Greg Abbott has had a rough month. The civil liberties wing of the governor’s Republican Party, with its focus on individual freedom and economics, is lobbing rotten tomatoes his way — increasingly agitated by his attempts to cage the coronavirus with a new series of behavioral restrictions.
Abbott is simultaneously building the case for higher office for some of the state Democratic Party’s future stars — people in the local offices he relied on in the first stages of the pandemic, then cut off from power and now is trying to blame for the failures of his own response to the coronavirus.
If doing a good job is the best politics, Abbott should be making it harder for Texans to see his opponents in either party as future leaders — and certainly not as potential challengers.
Instead, he’s making it easier. Some conservatives seem to see him as the most prominent victim in a movie about political body snatchers, saying he’s been captured by the nanny-staters on the left. And on the left, he’s the governor who opened the state for the coronavirus by buckling to pressure from noisy activists who bridled at social distancing directives.
After a month of restrictions, Texas entered May with the spread of the coronavirus slowed, and Abbott, turning his attention to the lagging economy, quickly relaxed those social distancing rules. Now the state is experiencing rapid growth in caseloads and hospitalizations, and the governor is suffering politically for the decisions he’s made along the way.
Tough stuff, especially for the guy who outperformed all of his fellow statewide Republicans in the 2018 elections and who, at least by the election numbers and his title, should be the GOP’s standard-bearer in Texas.
If Abbott were on the ballot this year, he’d face real competition — even in a Republican Party primary. Former state Sen. Don Huffines of Dallas has been on the speaking circuit since before the pandemic, telling crowds about what he sees as a fake conservative government dominated by Republicans in Austin.
The new conservative phenom, Shelley Luther of Pilot Point, is still on the hustings months after her protest of Abbott’s business shutdowns, her jailing and the opening of her Dallas salon — the reasons that we know her name. She recently said at an Austin rally that she’s thinking about a run for office.
And there’s always Patrick, the lieutenant governor whose strength with small government and social conservatives has always worked as a restraint against Abbott siding with the party’s moderates.
All that is to say nothing of the Democrats, who, amid a generational change in top talent, have built a bench of candidates in local government, a crew that includes officeholders like Harris County Judge Lina Hidalgo and Dallas County Judge Clay Jenkins, both of whom insisted the governor was too quick to relax his efforts to control the spread of the coronavirus, and both of whom have been at odds with him about pushing for tougher measures to slow it now.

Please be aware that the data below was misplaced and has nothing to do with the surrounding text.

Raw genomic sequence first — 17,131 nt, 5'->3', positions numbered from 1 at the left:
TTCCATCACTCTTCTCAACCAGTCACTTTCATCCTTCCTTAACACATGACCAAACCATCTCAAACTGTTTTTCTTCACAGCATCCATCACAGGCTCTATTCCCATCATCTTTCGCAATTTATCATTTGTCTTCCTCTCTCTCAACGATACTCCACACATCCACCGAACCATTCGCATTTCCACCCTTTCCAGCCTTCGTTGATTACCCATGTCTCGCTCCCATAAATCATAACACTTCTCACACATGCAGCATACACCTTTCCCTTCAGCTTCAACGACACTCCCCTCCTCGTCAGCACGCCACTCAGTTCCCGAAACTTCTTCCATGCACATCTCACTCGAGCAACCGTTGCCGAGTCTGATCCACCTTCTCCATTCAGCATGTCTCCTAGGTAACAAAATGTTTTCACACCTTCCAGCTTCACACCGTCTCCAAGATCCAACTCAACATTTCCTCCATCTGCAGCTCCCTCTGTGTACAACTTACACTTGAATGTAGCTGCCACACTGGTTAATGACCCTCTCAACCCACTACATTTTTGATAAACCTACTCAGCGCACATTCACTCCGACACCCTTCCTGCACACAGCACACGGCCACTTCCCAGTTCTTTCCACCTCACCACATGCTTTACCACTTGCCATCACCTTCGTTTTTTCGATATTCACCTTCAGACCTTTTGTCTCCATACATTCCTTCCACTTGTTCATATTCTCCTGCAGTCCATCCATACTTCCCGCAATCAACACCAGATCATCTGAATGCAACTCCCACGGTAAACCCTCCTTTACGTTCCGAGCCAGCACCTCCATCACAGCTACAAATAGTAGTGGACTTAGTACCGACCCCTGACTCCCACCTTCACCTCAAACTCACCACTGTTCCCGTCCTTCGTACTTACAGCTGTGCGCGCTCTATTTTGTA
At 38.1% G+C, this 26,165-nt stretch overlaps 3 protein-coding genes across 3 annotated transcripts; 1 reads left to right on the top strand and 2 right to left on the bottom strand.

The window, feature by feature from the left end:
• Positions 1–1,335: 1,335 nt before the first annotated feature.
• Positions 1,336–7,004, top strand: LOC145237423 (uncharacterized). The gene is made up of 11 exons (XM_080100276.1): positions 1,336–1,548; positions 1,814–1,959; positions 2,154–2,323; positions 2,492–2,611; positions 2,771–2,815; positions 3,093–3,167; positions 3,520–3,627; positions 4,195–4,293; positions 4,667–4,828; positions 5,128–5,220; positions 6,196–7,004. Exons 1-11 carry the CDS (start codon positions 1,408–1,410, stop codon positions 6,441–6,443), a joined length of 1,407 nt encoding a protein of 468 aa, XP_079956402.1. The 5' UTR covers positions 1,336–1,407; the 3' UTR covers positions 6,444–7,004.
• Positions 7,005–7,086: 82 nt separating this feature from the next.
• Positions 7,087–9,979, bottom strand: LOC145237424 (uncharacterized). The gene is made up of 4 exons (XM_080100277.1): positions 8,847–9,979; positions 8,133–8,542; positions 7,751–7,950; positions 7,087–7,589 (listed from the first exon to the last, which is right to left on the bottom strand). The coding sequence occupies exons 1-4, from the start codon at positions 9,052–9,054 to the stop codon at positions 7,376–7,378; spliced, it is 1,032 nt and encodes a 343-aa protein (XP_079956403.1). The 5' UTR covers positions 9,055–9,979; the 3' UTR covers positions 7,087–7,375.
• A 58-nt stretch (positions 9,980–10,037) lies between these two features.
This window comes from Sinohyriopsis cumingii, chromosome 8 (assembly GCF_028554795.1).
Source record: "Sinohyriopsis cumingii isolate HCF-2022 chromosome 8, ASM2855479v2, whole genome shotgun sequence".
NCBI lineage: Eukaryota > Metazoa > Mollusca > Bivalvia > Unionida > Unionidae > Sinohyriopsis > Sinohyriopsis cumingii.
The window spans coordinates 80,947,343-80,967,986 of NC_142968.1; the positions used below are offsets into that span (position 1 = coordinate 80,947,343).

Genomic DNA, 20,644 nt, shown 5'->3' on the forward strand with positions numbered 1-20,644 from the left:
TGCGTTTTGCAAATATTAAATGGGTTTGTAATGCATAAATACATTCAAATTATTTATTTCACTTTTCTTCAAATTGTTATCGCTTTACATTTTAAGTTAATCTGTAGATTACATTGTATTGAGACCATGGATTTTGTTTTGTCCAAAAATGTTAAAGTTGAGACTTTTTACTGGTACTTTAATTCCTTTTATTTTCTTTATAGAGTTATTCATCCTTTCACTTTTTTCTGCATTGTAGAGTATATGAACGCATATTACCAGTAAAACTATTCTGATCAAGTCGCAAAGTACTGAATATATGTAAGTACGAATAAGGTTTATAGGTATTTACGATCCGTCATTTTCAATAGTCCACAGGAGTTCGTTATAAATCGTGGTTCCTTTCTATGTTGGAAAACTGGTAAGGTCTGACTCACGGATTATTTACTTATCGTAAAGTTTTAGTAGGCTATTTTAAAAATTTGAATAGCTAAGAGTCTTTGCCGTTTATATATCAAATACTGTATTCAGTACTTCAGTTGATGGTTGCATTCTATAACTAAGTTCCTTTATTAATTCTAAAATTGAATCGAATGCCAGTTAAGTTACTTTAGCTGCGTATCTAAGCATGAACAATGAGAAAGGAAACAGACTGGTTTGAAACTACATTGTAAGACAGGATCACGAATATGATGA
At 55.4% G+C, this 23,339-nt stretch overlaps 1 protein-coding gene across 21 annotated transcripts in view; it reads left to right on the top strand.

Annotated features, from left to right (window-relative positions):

A taste of that fight, from Hidalgo on ABC News’ “This Week”: “As long as we’re doing as little as possible and hoping for the best, we’re always going to be chasing this thing, we’re always going to be behind, and the virus will always outrun us. And so, what we need right now is to do what works, which is a stay-home order.”
Those battles and those faces — each known in a big metro area and each fresh to the rest of the state — are the makings of a potential Democratic primary in 2022.
And they’re not alone in the party that’s been shut out: Throw Dallas Mayor Eric Johnson and San Antonio Mayor Ron Nirenberg into the mix, along with others who have already moved on from local government, like U.S. Rep. Veronica Escobar of El Paso, a former county commissioner, and her predecessor in Congress, former El Paso City Council member Beto O’Rourke. And don’t leave out the San Antonio twins, Julián and Joaquin Castro, one a former mayor, Cabinet secretary and presidential candidate, the other a sitting member of Congress.
That’s before you even start pulling scouting reports on other potential candidates in the Texas Legislature, in other county and city government spots, and outsiders who might turn their success outside of elected office into success in politics — like President Donald Trump or U.S. Sen. Ted Cruz.
It’s a deep bench. That doesn’t mean the Democrats will do anything with it; they’ve had deep benches before and remained out of power.
It’s too early to handicap 2022; we don’t know what’s going to happen in the elections four months from now. But it’s not too early to scan the field, to see whether the issues are bending to the advantage of incumbents or potential challengers.
Change comes fast, too: At the beginning of this year, Abbott looked strong, with a great economy, a sound state budget and only the early rumblings of a worldwide pandemic.
And now? That early stability has evaporated, and the politics have become more treacherous.